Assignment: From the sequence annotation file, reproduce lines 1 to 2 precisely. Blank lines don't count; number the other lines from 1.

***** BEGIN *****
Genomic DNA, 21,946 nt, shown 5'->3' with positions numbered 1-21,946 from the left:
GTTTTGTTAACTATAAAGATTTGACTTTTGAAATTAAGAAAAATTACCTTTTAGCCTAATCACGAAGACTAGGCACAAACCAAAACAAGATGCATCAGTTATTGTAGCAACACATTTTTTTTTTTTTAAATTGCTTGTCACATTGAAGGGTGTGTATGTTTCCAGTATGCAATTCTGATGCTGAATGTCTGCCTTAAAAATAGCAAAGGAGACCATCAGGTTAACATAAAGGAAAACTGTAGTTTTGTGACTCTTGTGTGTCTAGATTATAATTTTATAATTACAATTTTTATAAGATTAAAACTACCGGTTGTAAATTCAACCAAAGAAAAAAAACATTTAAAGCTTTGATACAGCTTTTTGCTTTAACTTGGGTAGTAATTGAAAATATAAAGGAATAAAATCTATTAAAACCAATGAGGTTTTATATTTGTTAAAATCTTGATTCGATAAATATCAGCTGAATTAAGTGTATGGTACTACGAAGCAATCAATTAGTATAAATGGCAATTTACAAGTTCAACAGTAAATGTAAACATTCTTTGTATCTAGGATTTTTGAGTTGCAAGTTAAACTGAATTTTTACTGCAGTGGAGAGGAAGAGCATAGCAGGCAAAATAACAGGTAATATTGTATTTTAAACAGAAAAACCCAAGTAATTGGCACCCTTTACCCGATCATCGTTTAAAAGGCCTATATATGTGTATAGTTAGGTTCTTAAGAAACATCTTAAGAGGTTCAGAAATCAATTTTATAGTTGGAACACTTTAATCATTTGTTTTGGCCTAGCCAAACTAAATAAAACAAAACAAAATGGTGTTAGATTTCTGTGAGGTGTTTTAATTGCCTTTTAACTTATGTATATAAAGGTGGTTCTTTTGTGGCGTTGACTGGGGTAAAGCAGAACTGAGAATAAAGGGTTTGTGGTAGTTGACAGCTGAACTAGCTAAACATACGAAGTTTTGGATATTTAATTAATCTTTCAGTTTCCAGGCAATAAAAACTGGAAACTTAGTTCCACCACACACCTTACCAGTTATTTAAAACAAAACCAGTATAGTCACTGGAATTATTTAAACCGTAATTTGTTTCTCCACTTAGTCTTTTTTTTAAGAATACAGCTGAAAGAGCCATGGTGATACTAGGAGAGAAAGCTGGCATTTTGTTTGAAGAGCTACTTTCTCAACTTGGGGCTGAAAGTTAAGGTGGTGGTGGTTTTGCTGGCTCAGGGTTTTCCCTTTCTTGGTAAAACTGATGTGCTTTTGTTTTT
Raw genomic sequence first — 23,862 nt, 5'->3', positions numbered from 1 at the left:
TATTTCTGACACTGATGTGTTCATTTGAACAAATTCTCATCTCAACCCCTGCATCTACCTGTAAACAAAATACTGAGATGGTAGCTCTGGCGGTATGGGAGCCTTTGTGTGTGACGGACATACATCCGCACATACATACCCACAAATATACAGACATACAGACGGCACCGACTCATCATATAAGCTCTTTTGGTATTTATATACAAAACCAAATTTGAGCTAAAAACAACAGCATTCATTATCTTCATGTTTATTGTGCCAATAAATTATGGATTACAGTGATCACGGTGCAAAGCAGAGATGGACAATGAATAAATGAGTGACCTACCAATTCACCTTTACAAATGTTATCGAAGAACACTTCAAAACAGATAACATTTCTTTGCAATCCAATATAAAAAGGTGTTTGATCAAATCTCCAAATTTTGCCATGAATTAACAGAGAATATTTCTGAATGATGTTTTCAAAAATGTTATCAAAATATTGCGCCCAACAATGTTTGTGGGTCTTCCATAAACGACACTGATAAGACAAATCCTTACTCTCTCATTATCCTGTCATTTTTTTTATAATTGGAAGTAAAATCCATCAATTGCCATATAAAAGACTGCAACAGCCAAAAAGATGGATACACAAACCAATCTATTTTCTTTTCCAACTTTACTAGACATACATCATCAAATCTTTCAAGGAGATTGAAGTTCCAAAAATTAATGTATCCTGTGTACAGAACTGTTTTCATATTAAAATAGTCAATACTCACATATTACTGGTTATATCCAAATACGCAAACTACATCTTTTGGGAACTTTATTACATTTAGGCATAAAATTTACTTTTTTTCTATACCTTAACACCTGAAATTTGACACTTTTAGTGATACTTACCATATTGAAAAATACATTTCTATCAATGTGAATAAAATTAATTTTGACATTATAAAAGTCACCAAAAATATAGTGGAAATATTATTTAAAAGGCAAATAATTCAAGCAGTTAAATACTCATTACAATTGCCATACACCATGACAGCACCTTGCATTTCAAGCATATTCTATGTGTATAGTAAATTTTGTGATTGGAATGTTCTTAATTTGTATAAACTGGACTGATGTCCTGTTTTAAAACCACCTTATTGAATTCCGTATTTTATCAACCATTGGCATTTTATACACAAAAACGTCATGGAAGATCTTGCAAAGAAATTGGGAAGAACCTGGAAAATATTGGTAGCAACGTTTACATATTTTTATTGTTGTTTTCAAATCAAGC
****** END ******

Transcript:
Genomic DNA, 21,946 nt, shown 5'->3' with positions numbered 1-21,946 from the left:
GTTTTGTTAACTATAAAGATTTGACTTTTGAAATTAAGAAAAATTACCTTTTAGCCTAATCACGAAGACTAGGCACAAACCAAAACAAGATGCATCAGTTATTGTAGCAACACATTTTTTTTTTTTTAAATTGCTTGTCACATTGAAGGGTGTGTATGTTTCCAGTATGCAATTCTGATGCTGAATGTCTGCCTTAAAAATAGCAAAGGAGACCATCAGGTTAACATAAAGGAAAACTGTAGTTTTGTGACTCTTGTGTGTCTAGATTATAATTTTATAATTACAATTTTTATAAGATTAAAACTACCGGTTGTAAATTCAACCAAAGAAAAAAAACATTTAAAGCTTTGATACAGCTTTTTGCTTTAACTTGGGTAGTAATTGAAAATATAAAGGAATAAAATCTATTAAAACCAATGAGGTTTTATATTTGTTAAAATCTTGATTCGATAAATATCAGCTGAATTAAGTGTATGGTACTACGAAGCAATCAATTAGTATAAATGGCAATTTACAAGTTCAACAGTAAATGTAAACATTCTTTGTATCTAGGATTTTTGAGTTGCAAGTTAAACTGAATTTTTACTGCAGTGGAGAGGAAGAGCATAGCAGGCAAAATAACAGGTAATATTGTATTTTAAACAGAAAAACCCAAGTAATTGGCACCCTTTACCCGATCATCGTTTAAAAGGCCTATATATGTGTATAGTTAGGTTCTTAAGAAACATCTTAAGAGGTTCAGAAATCAATTTTATAGTTGGAACACTTTAATCATTTGTTTTGGCCTAGCCAAACTAAATAAAACAAAACAAAATGGTGTTAGATTTCTGTGAGGTGTTTTAATTGCCTTTTAACTTATGTATATAAAGGTGGTTCTTTTGTGGCGTTGACTGGGGTAAAGCAGAACTGAGAATAAAGGGTTTGTGGTAGTTGACAGCTGAACTAGCTAAACATACGAAGTTTTGGATATTTAATTAATCTTTCAGTTTCCAGGCAATAAAAACTGGAAACTTAGTTCCACCACACACCTTACCAGTTATTTAAAACAAAACCAGTATAGTCACTGGAATTATTTAAACCGTAATTTGTTTCTCCACTTAGTCTTTTTTTTAAGAATACAGCTGAAAGAGCCATGGTGATACTAGGAGAGAAAGCTGGCATTTTGTTTGAAGAGCTACTTTCTCAACTTGGGGCTGAAAGTTAAGGTGGTGGTGGTTTTGCTGGCTCAGGGTTTTCCCTTTCTTGGTAAAACTGATGTGCTTTTGTTTTT